The Experience of Language Teaching

Rose M. Senior. Cambridge: Cambridge University Press, 2006. Pp. xiii + 301.

Reviewed by Ben Shearon
Centre for the Advancement of Higher Education, Tohoku University
Sendai, Japan

Aimed at teachers, teacher educators, researchers, and to anyone interested in finding out what it is like to be a language teacher (back cover), The Experience of Language Teaching provides a comprehensive overview of what it means to be a language teacher, from training to working conditions to motivation and classroom practice.
The book is divided into an introduction and twelve chapters: In chapter 1 Senior starts off by describing the framework for the book, then progresses through teacher training in chapter 2, becoming a committed language teacher in chapter 3, the practicalities of classroom teaching in chapters 4-9, frustrations and rewards in chapter 10, and what drives language teachers in chapter 11. Chapter 12 is then given over to the author s socio-pedagogic theory of classroom practice.
A smooth narrative filled with both liberal sprinklings of quotes from both working teachers and academic works which give the work a refreshing depth and authenticity and references from relevant academic works readers can use as jumping off points to further reading, the book is an enjoyable read. The clear headings and sections and summary at the end of each chapter also make this book student-friendly, and the practice of boxing off theoretical explanatory passages makes it very easy to mine it for theory. The diagrams Senior uses to illustrate processes and relationships throughout are both clear and helpful.
There are only two criticisms of The Experience of Language Teaching. The first is that the scope of this book, as acknowledged by the author, is restricted to communicative language teaching in Australia and the UK. Moreover, all the teachers who participated in the research the book is based on were native English speakers who were either CELTA or DELTA trained. Because of this, the vast majority of English language teachers who are non-native speakers teaching in EFL environments in public schools with little knowledge of the Cambridge ESOL style of teaching are overlooked.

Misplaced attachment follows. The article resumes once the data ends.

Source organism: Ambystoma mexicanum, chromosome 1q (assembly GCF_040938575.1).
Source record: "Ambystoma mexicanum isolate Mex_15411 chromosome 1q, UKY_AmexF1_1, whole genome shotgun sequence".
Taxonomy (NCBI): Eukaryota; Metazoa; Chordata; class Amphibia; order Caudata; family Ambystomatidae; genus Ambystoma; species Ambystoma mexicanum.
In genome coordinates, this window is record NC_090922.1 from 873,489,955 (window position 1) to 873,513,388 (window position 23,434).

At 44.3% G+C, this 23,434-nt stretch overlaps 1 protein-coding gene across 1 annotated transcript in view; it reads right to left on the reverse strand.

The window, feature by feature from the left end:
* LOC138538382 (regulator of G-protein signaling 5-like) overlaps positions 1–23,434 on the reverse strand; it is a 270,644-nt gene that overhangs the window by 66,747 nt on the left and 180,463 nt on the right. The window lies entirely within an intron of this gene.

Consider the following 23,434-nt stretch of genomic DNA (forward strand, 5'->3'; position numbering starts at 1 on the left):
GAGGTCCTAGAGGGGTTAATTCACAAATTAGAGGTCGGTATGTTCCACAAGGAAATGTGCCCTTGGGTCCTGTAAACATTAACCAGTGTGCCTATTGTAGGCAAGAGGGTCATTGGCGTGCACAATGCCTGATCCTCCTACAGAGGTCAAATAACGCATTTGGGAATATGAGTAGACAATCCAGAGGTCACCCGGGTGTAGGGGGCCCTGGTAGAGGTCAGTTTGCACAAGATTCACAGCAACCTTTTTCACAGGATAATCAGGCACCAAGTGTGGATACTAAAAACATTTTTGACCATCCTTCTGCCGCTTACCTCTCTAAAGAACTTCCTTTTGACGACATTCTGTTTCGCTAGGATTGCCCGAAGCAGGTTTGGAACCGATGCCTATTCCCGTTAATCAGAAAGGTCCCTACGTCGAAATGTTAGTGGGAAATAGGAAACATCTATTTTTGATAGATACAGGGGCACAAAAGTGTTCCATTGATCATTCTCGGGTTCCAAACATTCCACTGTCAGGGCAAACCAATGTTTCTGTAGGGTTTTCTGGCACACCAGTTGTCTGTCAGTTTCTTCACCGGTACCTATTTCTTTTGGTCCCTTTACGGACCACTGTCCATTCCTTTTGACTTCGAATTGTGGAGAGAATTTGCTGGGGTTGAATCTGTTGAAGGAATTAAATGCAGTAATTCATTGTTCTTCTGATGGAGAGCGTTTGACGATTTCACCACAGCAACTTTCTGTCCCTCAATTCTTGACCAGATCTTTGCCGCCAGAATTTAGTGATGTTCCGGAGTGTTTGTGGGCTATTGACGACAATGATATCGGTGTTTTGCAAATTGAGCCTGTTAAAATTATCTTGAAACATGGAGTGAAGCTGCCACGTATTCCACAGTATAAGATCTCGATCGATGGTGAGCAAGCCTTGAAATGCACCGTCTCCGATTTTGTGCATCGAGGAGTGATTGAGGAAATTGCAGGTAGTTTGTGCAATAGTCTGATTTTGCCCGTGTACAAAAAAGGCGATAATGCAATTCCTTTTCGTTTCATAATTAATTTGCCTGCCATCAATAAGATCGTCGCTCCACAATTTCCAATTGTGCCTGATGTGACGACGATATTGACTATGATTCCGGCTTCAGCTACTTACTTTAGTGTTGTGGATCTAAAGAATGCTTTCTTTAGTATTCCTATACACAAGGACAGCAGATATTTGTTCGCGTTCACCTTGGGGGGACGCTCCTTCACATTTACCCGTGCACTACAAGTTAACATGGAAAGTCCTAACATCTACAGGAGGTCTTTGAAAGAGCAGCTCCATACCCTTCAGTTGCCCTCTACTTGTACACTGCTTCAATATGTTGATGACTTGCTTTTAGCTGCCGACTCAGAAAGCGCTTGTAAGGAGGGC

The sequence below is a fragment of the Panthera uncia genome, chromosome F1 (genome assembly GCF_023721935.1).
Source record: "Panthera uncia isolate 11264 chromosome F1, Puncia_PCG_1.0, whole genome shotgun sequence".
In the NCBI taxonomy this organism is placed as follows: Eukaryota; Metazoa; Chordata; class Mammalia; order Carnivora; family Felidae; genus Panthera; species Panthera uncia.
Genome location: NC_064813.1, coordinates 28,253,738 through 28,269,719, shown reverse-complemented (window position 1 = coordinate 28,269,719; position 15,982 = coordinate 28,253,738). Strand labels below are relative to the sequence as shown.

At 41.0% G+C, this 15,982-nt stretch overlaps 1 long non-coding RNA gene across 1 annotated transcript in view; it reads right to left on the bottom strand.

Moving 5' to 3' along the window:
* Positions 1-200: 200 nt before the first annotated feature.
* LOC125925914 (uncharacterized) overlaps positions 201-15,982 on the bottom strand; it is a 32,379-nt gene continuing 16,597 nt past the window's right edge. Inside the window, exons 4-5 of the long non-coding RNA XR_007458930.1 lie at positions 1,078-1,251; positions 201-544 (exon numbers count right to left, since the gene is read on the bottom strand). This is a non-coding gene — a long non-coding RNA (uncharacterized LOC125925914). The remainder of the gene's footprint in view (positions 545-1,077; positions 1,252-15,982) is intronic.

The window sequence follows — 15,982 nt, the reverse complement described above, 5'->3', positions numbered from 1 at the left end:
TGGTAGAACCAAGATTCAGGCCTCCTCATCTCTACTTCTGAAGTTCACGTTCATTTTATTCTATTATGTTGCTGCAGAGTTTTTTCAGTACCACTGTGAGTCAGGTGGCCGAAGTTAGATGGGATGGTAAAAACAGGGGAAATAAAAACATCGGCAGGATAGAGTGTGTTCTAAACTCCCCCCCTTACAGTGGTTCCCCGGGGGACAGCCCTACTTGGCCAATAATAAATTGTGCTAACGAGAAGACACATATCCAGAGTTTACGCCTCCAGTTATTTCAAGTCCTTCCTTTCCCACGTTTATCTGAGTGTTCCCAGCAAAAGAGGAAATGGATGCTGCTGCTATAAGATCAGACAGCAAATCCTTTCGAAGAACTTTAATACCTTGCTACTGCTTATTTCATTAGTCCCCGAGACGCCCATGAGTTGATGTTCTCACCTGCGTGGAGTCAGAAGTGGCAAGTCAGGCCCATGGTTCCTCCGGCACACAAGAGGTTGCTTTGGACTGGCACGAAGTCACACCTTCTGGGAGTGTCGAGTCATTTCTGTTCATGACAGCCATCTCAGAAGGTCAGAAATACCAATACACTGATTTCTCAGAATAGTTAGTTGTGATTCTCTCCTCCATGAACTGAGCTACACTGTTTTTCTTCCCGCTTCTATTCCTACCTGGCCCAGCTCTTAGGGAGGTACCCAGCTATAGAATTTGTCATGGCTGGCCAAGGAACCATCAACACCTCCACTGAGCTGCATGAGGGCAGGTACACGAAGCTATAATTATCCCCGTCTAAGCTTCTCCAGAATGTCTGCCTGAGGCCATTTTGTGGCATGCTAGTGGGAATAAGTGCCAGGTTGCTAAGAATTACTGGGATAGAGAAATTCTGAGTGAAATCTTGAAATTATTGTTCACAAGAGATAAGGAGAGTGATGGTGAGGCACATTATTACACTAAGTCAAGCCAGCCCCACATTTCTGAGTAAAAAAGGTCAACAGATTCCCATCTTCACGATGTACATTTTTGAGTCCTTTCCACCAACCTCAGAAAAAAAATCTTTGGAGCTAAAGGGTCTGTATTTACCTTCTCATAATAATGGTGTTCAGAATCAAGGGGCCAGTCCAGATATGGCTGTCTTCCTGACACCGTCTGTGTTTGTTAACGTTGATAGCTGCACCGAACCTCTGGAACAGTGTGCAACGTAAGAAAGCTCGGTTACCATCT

The second criticism, and this is perhaps unfair, is that while readers may find themselves happily nodding along as they recognize familiar situations and experiences, they may feel ultimately unsatisfied. Senior presents an exhaustive description, but the lack of prescriptions mean that The Experience of Language Teaching seems to lack purpose. The reader may find themselves wondering who the intended audience for this book really is: teachers, teacher trainers, and others seems rather broad, and while teachers in training may find it enlightening, practicing teachers may not find much that is new to them here.
Ultimately though, Senior accomplishes what she set out to do. She, within the specific context of UK and Australia based CELTA-trained teachers, provides us with a broad yet detailed look, warts and all, at who language teachers are, what they do, and why they do it. For those with an interest in the topic, The Experience of Language Teaching is an authoritative is an accessible and timely resource.